Tim Burton fails to animate a story about an American painter whose art is "stolen" by her husband.
Argentine director Damián Szifron shows how little things gone amiss can produce dark twists.
Laurence Michael Levin's screwball comedy is neither screwy nor particularly funny.
Michael Keaton is the mesmerizing fall guy in Alejandro González Iñárritu’s movie about acting, celebrity and identity.
Sam Taylor-Johnson's painful take on E.L. James's BDSM novel leaves everyone shackled.
There's plenty of style to spare in Ridley Scott's Napoleon-era first feature.
A story about what might have happened to the original Superman is stylish but shallow.
Irish writer-director Ivan Kavanaugh's haunted house riff does all the right things, but flatly.
A horror thriller about bereavement, estrangement and necrophilia is odd but incomplete.
Tommie Lee Jones again proves himself at home making and starring a Western.
Directed by: Kevin Macdonald
Starring: Jude Law, Scooter McNairy, Ben Mendelsohn, David Threlfall
Imagine a bank heist in which the thieves hatch a devious plan only to find themselves trapped underground inches from the vault. Now, add a submarine, lost gold, avaricious mercenaries, and every manner of underwater claustrophobia. Director Kevin Mcdonald's conventional and ultimately farcical thriller borrows from World War II-era submarine dramas and doomed robber tales, hoping conflict and chaos can overcome shortfalls in plot and character development. They don't.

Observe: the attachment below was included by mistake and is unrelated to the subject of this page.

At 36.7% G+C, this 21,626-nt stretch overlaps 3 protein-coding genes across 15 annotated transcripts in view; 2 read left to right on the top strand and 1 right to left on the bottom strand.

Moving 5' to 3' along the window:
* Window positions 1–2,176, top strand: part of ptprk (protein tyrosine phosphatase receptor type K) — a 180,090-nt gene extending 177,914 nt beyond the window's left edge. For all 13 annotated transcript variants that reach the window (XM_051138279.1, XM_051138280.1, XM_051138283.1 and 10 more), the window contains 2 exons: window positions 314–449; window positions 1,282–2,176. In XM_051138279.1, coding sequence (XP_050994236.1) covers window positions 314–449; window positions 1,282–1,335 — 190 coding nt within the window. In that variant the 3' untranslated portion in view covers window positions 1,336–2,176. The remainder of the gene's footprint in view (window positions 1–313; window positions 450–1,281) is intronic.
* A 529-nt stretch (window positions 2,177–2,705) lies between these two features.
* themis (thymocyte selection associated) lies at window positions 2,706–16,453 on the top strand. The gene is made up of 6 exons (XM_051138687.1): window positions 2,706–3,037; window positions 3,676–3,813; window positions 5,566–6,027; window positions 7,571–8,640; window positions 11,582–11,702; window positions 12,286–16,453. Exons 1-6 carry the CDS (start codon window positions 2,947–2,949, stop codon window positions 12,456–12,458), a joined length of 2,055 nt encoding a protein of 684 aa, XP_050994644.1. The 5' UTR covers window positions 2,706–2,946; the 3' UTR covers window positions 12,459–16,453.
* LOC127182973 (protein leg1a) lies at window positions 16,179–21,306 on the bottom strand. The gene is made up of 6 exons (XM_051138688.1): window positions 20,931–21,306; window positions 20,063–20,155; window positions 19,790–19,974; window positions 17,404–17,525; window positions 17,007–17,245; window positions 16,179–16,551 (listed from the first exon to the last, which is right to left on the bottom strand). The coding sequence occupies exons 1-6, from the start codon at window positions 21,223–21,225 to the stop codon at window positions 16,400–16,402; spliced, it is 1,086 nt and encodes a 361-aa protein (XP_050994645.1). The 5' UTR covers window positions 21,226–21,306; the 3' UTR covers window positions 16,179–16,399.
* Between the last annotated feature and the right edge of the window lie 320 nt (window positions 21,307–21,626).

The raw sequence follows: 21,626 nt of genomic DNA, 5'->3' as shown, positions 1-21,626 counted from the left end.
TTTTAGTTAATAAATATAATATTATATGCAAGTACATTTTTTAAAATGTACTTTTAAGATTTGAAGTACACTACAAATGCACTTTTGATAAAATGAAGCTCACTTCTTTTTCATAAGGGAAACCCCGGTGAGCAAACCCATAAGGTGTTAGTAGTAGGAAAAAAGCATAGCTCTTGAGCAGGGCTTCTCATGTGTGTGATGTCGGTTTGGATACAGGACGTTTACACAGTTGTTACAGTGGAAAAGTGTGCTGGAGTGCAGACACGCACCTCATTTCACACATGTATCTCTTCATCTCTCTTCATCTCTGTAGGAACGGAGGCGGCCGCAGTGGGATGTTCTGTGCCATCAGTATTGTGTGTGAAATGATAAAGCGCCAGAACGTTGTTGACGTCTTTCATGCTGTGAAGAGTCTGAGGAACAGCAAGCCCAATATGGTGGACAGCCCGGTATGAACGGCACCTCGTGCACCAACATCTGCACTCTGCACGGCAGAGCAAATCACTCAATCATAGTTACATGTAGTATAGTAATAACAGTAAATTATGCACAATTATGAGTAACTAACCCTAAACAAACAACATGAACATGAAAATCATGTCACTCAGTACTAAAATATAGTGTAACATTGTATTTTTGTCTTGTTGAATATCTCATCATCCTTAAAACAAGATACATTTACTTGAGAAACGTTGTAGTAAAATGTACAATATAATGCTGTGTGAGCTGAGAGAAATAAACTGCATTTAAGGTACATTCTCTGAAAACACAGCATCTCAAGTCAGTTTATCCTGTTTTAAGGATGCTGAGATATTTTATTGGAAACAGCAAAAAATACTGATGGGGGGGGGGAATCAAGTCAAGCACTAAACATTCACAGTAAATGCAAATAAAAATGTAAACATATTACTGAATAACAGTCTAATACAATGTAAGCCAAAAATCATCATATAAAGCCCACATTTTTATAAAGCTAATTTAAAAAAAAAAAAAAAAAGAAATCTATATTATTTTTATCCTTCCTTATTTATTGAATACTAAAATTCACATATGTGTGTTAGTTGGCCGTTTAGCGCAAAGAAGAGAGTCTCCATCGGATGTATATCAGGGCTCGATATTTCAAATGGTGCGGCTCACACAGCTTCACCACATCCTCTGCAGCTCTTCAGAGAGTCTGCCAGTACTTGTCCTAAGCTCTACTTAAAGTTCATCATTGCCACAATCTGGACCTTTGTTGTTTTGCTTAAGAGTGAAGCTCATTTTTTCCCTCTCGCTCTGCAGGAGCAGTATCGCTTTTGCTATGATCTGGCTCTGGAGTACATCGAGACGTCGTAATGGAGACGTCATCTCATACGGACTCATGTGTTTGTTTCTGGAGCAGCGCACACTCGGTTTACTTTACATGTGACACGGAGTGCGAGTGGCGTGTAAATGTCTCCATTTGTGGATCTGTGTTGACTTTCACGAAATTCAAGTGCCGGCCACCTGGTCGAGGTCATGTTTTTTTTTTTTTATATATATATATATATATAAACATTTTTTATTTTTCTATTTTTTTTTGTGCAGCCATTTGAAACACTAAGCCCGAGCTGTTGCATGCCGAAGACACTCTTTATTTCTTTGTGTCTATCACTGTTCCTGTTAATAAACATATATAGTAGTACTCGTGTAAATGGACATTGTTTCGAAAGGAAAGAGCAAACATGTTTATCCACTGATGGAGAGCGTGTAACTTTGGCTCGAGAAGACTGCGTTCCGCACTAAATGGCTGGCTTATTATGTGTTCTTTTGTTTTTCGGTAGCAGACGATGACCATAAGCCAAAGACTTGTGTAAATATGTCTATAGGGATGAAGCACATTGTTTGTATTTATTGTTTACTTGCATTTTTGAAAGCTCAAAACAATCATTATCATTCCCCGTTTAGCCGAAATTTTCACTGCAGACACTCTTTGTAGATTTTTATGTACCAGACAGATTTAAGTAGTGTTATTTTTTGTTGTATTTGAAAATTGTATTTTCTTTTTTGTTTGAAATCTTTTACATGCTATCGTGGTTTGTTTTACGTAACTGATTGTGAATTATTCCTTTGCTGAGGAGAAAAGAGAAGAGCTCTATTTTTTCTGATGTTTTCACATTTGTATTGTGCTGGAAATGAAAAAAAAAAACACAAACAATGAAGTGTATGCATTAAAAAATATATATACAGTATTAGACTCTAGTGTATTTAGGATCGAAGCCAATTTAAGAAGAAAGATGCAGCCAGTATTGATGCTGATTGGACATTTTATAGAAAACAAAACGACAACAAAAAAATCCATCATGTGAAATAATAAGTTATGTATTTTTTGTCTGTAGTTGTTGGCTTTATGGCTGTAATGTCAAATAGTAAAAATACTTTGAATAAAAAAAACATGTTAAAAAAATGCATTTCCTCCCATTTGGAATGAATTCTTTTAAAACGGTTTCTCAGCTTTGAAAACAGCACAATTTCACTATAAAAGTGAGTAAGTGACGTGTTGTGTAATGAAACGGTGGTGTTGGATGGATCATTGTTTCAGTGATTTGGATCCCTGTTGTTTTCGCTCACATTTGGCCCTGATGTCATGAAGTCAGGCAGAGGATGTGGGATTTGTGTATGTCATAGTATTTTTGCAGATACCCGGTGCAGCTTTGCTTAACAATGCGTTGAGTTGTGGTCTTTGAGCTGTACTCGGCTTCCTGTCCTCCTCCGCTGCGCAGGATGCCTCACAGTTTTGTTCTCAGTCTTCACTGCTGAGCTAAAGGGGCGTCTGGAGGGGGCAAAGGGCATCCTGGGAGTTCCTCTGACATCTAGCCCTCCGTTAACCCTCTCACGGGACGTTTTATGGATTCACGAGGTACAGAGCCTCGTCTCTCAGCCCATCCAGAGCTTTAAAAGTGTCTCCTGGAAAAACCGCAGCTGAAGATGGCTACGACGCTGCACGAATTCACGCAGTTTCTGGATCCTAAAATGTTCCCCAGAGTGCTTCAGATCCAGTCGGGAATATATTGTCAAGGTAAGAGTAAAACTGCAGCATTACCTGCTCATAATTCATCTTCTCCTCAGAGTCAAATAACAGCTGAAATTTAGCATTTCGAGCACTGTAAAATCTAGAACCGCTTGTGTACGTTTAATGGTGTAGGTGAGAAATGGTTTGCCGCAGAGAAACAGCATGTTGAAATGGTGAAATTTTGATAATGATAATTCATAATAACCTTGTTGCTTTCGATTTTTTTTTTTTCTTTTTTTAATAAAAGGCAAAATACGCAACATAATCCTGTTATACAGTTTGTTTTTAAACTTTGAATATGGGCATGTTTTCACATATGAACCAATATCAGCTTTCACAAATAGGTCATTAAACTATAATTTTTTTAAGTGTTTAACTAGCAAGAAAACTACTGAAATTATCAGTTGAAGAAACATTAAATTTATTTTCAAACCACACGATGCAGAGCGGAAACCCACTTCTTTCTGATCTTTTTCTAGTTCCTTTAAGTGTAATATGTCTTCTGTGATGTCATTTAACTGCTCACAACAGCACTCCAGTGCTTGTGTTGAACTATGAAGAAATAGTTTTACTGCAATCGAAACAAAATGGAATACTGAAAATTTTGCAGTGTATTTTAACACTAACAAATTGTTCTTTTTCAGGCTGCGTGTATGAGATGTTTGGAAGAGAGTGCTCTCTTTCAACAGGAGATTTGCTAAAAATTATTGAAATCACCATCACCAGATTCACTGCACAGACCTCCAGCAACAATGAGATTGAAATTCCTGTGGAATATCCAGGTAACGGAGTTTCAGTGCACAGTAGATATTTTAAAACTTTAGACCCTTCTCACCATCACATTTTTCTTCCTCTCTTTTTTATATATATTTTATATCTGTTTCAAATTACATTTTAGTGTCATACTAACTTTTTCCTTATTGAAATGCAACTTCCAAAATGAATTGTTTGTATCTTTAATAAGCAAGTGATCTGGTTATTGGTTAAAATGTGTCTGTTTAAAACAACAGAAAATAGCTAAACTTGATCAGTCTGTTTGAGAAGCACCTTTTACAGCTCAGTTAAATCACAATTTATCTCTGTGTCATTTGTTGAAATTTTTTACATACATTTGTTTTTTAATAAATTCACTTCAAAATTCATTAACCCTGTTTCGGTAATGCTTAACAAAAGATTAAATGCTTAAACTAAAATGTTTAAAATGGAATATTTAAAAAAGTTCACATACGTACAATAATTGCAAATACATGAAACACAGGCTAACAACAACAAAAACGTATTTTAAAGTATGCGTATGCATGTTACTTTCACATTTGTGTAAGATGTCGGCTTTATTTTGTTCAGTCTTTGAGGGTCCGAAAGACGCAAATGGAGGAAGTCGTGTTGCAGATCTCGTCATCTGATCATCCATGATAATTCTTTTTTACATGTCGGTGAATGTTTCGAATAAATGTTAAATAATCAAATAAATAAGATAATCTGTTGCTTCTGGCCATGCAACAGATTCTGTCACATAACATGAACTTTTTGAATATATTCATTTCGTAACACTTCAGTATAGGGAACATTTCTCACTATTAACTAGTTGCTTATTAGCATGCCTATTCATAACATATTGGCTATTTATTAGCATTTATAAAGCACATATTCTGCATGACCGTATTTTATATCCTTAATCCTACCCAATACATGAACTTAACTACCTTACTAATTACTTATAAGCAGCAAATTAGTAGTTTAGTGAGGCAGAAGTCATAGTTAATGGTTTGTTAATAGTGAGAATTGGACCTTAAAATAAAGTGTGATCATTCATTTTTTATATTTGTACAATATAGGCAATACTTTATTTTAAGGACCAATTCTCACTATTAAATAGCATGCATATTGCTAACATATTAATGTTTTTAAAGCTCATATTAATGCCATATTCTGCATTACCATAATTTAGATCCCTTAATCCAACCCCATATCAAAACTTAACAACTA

Robinson (Jude Law) is a sub captain unceremoniously laid off by his marine salvage firm. A former mate tells him of the legend of a Nazi U-Boat laden with gobs of gold, and Robinson sells the idea of salvaging the gold to a laconic mogul. Next comes purchasing a decrepit Russian sub in Sebastopol and making for the Black Sea. Once on board, blue-collar Brits quarrel with blue-collar Russians (ah, greed), and all manner of testosterone mayhem ensues. Not enough of it, of course, to prevent the fortune-seekers from eying their prize.
Just when all seems lost comes an endgame twist, inducing the embittered but family-loving Robison to brogue, "I'm not going home poor." If only he just took the money and ran. Instead, McDonald indulges 30 muddled minutes of man-eat-man absurdity that literally drowns any remaining vestiges of cinematic good will. It's anyone's guess why the Glasgow-born Mcdonald ("The Last King of Scotland," "State of Play") dove into these messy waters. "Either it's going to work or it's not," says a gnarled Russian of a makeshift repair. This doesn't.Reviewed by: Marcia Yarrow